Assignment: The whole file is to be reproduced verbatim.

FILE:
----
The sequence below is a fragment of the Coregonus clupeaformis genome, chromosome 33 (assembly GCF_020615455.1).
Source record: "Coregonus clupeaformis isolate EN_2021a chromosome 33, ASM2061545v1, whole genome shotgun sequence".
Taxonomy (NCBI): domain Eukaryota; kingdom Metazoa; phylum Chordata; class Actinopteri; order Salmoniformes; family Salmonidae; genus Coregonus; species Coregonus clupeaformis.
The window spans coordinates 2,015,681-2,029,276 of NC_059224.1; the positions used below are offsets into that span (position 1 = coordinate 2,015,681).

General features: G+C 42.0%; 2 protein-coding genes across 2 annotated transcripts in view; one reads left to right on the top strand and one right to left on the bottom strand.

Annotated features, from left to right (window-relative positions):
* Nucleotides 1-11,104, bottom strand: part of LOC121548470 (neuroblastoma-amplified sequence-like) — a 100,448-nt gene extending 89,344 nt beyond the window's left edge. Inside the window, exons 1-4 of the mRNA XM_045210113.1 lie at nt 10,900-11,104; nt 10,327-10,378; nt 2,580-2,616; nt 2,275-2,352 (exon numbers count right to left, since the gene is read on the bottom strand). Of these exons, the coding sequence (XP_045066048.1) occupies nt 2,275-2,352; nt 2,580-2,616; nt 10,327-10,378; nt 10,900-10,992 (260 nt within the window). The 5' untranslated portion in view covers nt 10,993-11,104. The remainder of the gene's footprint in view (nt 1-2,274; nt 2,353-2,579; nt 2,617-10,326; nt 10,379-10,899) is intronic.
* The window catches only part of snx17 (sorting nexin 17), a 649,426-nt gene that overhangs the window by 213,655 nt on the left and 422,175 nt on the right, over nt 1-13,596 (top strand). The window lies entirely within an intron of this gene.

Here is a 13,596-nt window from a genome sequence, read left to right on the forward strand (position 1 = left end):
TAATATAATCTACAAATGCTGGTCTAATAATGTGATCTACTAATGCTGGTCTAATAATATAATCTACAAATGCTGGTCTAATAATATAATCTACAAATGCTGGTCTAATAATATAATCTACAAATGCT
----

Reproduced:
The sequence below is a fragment of the Coregonus clupeaformis genome, chromosome 33 (assembly GCF_020615455.1).
Source record: "Coregonus clupeaformis isolate EN_2021a chromosome 33, ASM2061545v1, whole genome shotgun sequence".
Taxonomy (NCBI): domain Eukaryota; kingdom Metazoa; phylum Chordata; class Actinopteri; order Salmoniformes; family Salmonidae; genus Coregonus; species Coregonus clupeaformis.
The window spans coordinates 2,015,681-2,029,276 of NC_059224.1; the positions used below are offsets into that span (position 1 = coordinate 2,015,681).

General features: G+C 42.0%; 2 protein-coding genes across 2 annotated transcripts in view; one reads left to right on the top strand and one right to left on the bottom strand.

Annotated features, from left to right (window-relative positions):
* Nucleotides 1-11,104, bottom strand: part of LOC121548470 (neuroblastoma-amplified sequence-like) — a 100,448-nt gene extending 89,344 nt beyond the window's left edge. Inside the window, exons 1-4 of the mRNA XM_045210113.1 lie at nt 10,900-11,104; nt 10,327-10,378; nt 2,580-2,616; nt 2,275-2,352 (exon numbers count right to left, since the gene is read on the bottom strand). Of these exons, the coding sequence (XP_045066048.1) occupies nt 2,275-2,352; nt 2,580-2,616; nt 10,327-10,378; nt 10,900-10,992 (260 nt within the window). The 5' untranslated portion in view covers nt 10,993-11,104. The remainder of the gene's footprint in view (nt 1-2,274; nt 2,353-2,579; nt 2,617-10,326; nt 10,379-10,899) is intronic.
* The window catches only part of snx17 (sorting nexin 17), a 649,426-nt gene that overhangs the window by 213,655 nt on the left and 422,175 nt on the right, over nt 1-13,596 (top strand). The window lies entirely within an intron of this gene.

Here is a 13,596-nt window from a genome sequence, read left to right on the forward strand (position 1 = left end):
TAATATAATCTACAAATGCTGGTCTAATAATGTGATCTACTAATGCTGGTCTAATAATATAATCTACAAATGCTGGTCTAATAATATAATCTACAAATGCTGGTCTAATAATATAATCTACAAATGCT